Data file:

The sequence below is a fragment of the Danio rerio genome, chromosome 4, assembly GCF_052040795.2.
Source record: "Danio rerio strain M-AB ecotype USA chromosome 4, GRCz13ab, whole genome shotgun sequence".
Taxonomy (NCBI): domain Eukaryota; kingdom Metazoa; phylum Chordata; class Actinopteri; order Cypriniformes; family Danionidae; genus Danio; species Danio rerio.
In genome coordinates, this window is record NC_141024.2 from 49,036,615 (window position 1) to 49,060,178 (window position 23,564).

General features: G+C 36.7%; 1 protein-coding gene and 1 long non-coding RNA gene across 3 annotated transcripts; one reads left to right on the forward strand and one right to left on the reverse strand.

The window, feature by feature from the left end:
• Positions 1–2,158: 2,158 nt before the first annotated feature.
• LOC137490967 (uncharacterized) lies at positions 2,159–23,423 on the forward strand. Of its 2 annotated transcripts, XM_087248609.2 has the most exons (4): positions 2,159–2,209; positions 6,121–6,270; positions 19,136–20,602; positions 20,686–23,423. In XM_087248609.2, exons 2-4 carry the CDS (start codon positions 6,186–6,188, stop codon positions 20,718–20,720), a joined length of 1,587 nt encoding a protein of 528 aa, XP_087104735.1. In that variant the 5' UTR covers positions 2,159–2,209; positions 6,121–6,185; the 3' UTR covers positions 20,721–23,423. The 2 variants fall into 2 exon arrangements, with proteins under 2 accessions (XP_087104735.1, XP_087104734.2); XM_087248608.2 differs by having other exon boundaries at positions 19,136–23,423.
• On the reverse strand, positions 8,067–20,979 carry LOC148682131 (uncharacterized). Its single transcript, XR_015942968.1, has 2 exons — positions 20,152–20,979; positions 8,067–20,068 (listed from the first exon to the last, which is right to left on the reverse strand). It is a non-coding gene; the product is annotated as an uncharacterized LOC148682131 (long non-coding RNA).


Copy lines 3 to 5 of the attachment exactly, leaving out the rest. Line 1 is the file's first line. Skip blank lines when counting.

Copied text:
Taxonomy (NCBI): domain Eukaryota; kingdom Metazoa; phylum Chordata; class Actinopteri; order Cypriniformes; family Danionidae; genus Danio; species Danio rerio.
In genome coordinates, this window is record NC_141024.2 from 49,036,615 (window position 1) to 49,060,178 (window position 23,564).

General features: G+C 36.7%; 1 protein-coding gene and 1 long non-coding RNA gene across 3 annotated transcripts; one reads left to right on the forward strand and one right to left on the reverse strand.